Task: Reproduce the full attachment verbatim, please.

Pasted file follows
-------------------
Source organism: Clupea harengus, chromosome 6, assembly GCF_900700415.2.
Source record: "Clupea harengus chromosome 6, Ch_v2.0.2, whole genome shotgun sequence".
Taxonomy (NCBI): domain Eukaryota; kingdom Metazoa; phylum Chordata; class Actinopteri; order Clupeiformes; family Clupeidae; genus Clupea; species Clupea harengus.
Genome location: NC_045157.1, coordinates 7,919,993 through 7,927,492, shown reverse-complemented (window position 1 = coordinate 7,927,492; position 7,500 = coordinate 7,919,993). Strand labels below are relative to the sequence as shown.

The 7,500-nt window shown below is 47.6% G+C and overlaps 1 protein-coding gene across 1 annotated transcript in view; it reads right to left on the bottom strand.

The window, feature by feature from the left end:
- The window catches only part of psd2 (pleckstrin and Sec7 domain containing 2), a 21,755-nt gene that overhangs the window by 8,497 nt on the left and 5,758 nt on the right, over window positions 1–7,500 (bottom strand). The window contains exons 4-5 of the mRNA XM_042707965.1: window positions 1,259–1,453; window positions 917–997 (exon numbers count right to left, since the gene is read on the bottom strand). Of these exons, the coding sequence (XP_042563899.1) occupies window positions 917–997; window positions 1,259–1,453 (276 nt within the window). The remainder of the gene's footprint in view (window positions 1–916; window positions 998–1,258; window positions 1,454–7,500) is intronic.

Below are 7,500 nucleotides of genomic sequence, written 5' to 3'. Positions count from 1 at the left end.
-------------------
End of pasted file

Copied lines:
Source organism: Clupea harengus, chromosome 6, assembly GCF_900700415.2.
Source record: "Clupea harengus chromosome 6, Ch_v2.0.2, whole genome shotgun sequence".
Taxonomy (NCBI): domain Eukaryota; kingdom Metazoa; phylum Chordata; class Actinopteri; order Clupeiformes; family Clupeidae; genus Clupea; species Clupea harengus.
Genome location: NC_045157.1, coordinates 7,919,993 through 7,927,492, shown reverse-complemented (window position 1 = coordinate 7,927,492; position 7,500 = coordinate 7,919,993). Strand labels below are relative to the sequence as shown.

The 7,500-nt window shown below is 47.6% G+C and overlaps 1 protein-coding gene across 1 annotated transcript in view; it reads right to left on the bottom strand.

The window, feature by feature from the left end:
- The window catches only part of psd2 (pleckstrin and Sec7 domain containing 2), a 21,755-nt gene that overhangs the window by 8,497 nt on the left and 5,758 nt on the right, over window positions 1–7,500 (bottom strand). The window contains exons 4-5 of the mRNA XM_042707965.1: window positions 1,259–1,453; window positions 917–997 (exon numbers count right to left, since the gene is read on the bottom strand). Of these exons, the coding sequence (XP_042563899.1) occupies window positions 917–997; window positions 1,259–1,453 (276 nt within the window). The remainder of the gene's footprint in view (window positions 1–916; window positions 998–1,258; window positions 1,454–7,500) is intronic.

Below are 7,500 nucleotides of genomic sequence, written 5' to 3'. Positions count from 1 at the left end.